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FIND ME GUILTY(director/writer: Sidney Lumet; screenwriters: T.J. Mancini/Robert J. McCrea; cinematographer: Ron Fortunato; editor: Tom Swartwout; music: Jonathan Tunick; cast: Vin Diesel (Giacomo “Jackie Dee” DiNorscio), Peter Dinklage (Ben Klandis), Linus Roache (Sean Kierney), Ron Silver (Judge Finestein), Alex Rocco (Nick Calabrese), Annabella Sciorra (Bella DiNorscio), Raúl Esparza (Tony Compagna), Josh Pais (Bellman), Domenick Lombardozzi (Jerry McQueen); Runtime: 125; MPAA Rating: R; producers: Bob Yari/Robert Greenhut/T.J. Mancini/Bob DeBrino; A Yari Film Group release; 2006)
“Vin Diesel gives a perfect performance.”

Reviewed by Dennis Schwartz

The 81-year-old Sidney Lumet (“Serpico”/”Network”/”Dog Day Afternoon”) started his illustrious career as a director with the acclaimed 12 Angry Men (1957) and much later had another serious hit courtroom drama in The Verdict (1982) and now, after seven years of inactivity, tops things off with this farce on bad courtroom behavior. It’s based on a true story and most of the dialogue by screenwriters Lumet, T.J. Mancini and Robert J. McCrea is taken from actual courtroom testimony in a 1987-88 NYC conspiracy mobster trial involving twenty members of the notorious New Jersey’s Lucchese family that went on for over 600 days–making it the longest criminal trial in American history and also went down as the most bizarrely humorous one ever because of the outrageous antics in the courtroom by Lucchese soldier Giacomo “Jackie Dee” DiNorscio (Vin Diesel) acting as his own lawyer.

Vin Diesel gives a perfect performance to seal the deal for this more outlandish that My Cousin Vinny! courtroom comedy. Who would have ‘thunk’ that Diesel could give a performance that matches up with Henry Fonda and Paul Newman and that he can be their natural successor in Lumet courtroom films (Not me! After seeing him play only cartoon characters; it was fun to see him play a real character for a change and really dig into the part).

It opens with Jackie getting plugged four times in his bedroom by his junkie cousin Tony Compagna (Raúl Esparza), who is too stoned and scared to make any of his shots count for good. While being shot Jackie lovingly reminds him that “You’re my cousin! I love you!” and after Tony flees he will not press charges even though he was seriously wounded. Jackie’s credo is loyalty and not being a rat, no matter what.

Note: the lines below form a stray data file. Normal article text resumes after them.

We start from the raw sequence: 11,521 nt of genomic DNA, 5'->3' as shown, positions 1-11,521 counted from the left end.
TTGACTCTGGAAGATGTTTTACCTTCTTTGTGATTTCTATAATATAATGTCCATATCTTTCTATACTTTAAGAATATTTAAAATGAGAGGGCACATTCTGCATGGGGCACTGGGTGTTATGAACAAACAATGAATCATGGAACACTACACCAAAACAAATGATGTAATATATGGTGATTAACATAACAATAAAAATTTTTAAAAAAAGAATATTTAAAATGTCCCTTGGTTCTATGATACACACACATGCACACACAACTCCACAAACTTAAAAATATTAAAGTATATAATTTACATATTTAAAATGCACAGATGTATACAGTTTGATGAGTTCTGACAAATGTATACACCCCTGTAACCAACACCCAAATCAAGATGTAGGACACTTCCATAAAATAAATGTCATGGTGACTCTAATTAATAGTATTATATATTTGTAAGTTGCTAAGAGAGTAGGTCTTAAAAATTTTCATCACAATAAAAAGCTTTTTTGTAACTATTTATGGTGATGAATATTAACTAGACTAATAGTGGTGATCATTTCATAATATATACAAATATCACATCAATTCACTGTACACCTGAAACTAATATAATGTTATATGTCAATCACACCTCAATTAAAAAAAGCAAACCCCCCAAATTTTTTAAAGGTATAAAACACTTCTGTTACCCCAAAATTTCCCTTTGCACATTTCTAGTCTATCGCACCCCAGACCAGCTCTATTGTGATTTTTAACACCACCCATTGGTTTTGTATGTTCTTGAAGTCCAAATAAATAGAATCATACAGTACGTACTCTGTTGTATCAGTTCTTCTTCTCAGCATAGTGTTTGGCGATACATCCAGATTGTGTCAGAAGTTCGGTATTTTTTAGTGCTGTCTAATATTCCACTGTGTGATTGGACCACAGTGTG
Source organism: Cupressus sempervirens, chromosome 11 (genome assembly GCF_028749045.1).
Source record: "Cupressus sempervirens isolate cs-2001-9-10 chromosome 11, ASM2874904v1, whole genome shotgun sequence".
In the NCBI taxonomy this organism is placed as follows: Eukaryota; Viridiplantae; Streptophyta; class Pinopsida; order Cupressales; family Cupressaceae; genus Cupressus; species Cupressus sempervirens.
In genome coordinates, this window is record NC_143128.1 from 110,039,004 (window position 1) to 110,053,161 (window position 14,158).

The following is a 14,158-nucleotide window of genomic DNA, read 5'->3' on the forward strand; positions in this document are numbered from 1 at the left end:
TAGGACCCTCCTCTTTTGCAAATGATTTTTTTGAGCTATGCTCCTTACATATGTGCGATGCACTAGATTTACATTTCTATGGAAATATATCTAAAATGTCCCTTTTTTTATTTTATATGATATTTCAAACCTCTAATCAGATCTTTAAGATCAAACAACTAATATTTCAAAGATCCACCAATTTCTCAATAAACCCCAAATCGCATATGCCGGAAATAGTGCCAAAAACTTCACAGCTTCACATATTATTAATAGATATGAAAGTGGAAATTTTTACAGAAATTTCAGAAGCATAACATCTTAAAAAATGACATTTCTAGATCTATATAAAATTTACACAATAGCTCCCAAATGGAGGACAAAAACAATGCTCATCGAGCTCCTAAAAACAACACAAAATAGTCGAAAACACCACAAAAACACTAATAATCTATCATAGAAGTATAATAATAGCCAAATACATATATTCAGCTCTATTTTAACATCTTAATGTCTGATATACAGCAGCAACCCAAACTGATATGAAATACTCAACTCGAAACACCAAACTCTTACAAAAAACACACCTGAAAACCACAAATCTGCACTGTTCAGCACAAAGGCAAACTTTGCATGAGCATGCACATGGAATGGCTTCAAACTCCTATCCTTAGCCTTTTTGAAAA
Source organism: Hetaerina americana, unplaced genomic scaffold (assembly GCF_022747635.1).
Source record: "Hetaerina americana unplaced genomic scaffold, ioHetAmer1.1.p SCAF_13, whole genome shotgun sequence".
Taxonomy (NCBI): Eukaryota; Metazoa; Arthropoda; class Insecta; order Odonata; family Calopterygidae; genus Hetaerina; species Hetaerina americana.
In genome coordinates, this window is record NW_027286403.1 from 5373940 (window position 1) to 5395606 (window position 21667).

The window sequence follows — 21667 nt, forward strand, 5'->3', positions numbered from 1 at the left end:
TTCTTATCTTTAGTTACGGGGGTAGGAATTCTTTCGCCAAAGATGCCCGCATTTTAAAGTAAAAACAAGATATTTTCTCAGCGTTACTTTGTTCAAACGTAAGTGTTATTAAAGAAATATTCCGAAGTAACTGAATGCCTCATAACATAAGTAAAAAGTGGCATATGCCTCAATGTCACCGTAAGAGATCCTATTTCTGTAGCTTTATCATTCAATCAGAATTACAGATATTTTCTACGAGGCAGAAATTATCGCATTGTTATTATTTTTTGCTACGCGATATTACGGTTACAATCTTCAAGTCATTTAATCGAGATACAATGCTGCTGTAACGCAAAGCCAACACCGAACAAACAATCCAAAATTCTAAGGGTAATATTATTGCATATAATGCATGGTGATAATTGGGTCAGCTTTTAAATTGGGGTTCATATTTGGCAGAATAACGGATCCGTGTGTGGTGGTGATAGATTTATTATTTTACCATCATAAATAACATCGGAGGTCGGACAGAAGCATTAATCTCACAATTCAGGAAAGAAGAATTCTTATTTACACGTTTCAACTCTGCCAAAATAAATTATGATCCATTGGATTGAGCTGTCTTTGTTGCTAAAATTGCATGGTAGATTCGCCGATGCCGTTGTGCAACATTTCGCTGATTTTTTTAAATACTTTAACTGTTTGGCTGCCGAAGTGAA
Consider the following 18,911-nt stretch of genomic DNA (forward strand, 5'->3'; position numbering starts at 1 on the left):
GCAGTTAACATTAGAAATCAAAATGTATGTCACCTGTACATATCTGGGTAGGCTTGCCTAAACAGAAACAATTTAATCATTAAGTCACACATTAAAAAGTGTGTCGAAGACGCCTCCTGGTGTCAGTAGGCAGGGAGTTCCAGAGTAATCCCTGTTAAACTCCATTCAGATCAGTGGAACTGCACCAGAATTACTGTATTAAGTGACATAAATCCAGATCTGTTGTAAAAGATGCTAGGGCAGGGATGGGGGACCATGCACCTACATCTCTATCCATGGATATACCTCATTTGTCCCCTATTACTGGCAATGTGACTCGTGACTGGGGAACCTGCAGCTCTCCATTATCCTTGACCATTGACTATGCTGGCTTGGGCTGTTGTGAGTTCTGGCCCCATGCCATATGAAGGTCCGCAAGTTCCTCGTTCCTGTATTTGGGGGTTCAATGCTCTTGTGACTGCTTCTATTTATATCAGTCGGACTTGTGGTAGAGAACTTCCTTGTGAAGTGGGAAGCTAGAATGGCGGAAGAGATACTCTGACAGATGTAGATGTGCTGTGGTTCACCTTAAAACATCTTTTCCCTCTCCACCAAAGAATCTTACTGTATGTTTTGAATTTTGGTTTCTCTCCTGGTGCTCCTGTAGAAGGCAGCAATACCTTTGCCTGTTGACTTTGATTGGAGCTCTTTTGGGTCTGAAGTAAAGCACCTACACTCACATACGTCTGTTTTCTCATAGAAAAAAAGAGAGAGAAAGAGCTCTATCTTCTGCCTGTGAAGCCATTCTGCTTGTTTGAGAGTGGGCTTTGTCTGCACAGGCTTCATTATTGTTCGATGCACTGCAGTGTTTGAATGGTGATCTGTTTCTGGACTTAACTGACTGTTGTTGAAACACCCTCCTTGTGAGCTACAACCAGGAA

This leads to Jackie’s imprisonment for thirty years on narcotic distribution charges in an undercover sting and Tony, fearing retribution, has turned stoolie for the FBI and gives state’s evidence that leads to the charges of conspiracy, under the RICO Act (Racketeer Influenced and Corrupt Organizations Act), of twenty Lucchese soldiers including Jackie and Lucchese’s kingpin Nick Calabrese (Alex Rocco). All the accused go with their own top-notch defense lawyers, with the brilliant and always composed dwarf, Ben Klandis (Peter Dinklage), acting as the leader of the legal team. Only the wacko wisecracking wise guy Jackie gives his fleabag lawyer the boot and represents himself despite having only a sixth-grade education. He explains to Judge Finestein (Ron Silver) that he got his law experience because he spent half his life in jail.

The smug youngish career-obsessed prosecutor Sean Kierney (Linus Roache) sees this as the opportunity he has always been waiting for and diligently puts together an involved case using stacks of evidence, informers and calling former Lucchese underling Tony Compagna as his key witness. But Jackie wins the jury over by straying from his line of questioning to tell dirty jokes, charm them with personal stories, provoke the witnesses, puncture holes in the prosecution’s ethnic profiling, offer compassion for Tony on the witness stand as a sick member of his family and make a point of speaking from his heart rather than like a lawyer. The convicted gangster, despite all the evidence against him, is given sympathetic treatment by the filmmaker. Lumet also is making the point about the cracks in our judicial system, where juries seem to be swayed by their emotions more than by the evidence. In modern times we have witnessed that is just the case, a good example would be the high-profile O.J. Simpson trial.

The film’s mantra becomes “a laughing jury is not a hanging jury.”

The lovely Annabella Sciorra has a small but engaging scene as Jackie’s ex-wife where she visits him in jail to console him on the death of his mother. But she soon angers, remembering why she left him, that he went after so many other women even though she gave him everything he wanted in sex and they get into a heated argument. But it ends with a tender caress and with her in his arms. Soon after the jury verdict comes in, and the shocking verdict should come as no surprise to the entertained viewer.


Dennis Schwartz: “Ozus’ World Movie Reviews”